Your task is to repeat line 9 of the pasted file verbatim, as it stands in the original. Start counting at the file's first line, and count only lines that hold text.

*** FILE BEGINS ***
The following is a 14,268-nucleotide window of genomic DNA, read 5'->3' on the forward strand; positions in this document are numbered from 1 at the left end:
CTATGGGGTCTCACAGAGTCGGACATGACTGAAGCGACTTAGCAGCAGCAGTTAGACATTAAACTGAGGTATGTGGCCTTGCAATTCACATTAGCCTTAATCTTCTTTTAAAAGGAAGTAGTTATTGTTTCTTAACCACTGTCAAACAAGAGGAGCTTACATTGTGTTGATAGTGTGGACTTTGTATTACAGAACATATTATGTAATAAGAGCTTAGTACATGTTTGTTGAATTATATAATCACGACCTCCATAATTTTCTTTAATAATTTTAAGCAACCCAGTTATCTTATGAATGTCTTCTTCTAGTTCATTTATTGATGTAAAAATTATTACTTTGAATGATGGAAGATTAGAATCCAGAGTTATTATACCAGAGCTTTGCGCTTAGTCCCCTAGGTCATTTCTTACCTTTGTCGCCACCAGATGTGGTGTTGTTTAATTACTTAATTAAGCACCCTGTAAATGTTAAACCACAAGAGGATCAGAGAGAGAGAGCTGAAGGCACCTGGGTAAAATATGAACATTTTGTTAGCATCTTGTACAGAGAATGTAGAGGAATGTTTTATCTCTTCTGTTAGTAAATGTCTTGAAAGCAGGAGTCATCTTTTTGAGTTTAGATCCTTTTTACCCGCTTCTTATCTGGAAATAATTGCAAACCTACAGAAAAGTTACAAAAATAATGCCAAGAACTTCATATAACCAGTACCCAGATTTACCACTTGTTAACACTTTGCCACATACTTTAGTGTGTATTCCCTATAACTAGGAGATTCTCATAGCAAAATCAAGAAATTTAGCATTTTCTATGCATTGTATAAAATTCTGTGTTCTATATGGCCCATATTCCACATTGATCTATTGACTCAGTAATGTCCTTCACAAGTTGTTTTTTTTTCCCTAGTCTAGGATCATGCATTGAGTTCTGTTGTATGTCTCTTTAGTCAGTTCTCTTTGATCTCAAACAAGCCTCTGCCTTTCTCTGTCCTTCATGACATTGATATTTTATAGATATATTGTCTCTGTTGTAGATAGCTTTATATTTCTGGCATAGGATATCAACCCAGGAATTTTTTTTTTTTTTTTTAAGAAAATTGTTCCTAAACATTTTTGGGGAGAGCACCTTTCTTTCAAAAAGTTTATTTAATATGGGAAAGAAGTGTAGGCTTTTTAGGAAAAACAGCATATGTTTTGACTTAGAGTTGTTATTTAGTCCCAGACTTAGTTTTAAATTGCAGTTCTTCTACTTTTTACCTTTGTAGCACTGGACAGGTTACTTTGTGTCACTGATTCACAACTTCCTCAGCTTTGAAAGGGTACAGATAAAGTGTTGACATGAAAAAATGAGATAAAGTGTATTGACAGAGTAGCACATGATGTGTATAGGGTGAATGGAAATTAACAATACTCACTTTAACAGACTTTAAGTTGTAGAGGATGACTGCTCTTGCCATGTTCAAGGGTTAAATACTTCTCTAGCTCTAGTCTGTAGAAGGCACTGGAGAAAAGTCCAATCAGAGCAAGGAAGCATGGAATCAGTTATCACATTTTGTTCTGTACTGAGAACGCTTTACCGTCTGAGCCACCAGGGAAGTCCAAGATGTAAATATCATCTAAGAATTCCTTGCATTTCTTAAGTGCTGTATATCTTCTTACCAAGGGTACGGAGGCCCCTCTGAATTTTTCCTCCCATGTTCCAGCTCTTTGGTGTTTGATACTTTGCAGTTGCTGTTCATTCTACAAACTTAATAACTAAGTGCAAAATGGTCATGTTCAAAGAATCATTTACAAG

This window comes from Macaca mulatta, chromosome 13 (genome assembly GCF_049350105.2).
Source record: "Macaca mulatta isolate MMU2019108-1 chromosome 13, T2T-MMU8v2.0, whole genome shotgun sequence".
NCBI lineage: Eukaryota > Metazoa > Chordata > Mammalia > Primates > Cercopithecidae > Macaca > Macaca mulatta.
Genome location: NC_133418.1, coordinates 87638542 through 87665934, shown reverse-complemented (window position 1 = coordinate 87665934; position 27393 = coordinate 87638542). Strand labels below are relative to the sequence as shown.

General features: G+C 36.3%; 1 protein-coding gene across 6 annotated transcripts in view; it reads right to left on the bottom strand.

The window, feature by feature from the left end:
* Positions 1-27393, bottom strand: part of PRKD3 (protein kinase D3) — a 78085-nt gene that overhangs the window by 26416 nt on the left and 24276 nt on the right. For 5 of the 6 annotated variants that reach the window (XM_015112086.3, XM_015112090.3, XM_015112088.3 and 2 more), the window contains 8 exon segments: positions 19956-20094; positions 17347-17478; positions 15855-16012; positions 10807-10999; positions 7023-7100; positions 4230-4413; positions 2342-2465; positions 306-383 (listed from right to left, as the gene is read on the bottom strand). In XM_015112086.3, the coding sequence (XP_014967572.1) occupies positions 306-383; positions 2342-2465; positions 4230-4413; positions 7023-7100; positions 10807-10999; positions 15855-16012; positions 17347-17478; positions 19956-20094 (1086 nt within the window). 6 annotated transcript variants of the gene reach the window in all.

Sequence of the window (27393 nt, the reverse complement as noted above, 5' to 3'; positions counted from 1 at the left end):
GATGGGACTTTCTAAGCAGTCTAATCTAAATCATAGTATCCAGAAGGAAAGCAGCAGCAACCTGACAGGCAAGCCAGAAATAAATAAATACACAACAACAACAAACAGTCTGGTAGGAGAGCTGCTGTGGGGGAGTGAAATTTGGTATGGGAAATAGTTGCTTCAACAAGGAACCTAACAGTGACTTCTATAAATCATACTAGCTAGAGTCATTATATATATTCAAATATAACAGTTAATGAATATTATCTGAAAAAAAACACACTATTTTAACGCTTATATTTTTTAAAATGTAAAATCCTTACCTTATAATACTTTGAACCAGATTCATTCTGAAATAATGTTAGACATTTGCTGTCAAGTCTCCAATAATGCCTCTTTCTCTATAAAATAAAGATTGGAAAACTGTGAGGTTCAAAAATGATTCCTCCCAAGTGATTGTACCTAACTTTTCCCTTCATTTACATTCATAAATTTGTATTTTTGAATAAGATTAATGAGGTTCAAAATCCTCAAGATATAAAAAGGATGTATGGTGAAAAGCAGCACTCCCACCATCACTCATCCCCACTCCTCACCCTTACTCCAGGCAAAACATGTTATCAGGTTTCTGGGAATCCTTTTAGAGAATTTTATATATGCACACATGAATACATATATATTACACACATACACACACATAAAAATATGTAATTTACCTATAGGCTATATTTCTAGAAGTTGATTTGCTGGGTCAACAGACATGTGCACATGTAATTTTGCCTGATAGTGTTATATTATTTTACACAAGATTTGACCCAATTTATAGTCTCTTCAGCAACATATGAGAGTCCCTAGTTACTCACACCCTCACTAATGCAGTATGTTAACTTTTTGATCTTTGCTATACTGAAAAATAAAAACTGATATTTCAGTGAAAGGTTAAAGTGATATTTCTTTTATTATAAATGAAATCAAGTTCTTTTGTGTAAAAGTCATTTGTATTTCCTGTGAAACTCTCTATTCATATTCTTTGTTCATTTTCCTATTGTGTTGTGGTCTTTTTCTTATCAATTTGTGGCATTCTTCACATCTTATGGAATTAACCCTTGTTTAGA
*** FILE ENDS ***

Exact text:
* Positions 1-27393, bottom strand: part of PRKD3 (protein kinase D3) — a 78085-nt gene that overhangs the window by 26416 nt on the left and 24276 nt on the right. For 5 of the 6 annotated variants that reach the window (XM_015112086.3, XM_015112090.3, XM_015112088.3 and 2 more), the window contains 8 exon segments: positions 19956-20094; positions 17347-17478; positions 15855-16012; positions 10807-10999; positions 7023-7100; positions 4230-4413; positions 2342-2465; positions 306-383 (listed from right to left, as the gene is read on the bottom strand). In XM_015112086.3, the coding sequence (XP_014967572.1) occupies positions 306-383; positions 2342-2465; positions 4230-4413; positions 7023-7100; positions 10807-10999; positions 15855-16012; positions 17347-17478; positions 19956-20094 (1086 nt within the window). 6 annotated transcript variants of the gene reach the window in all.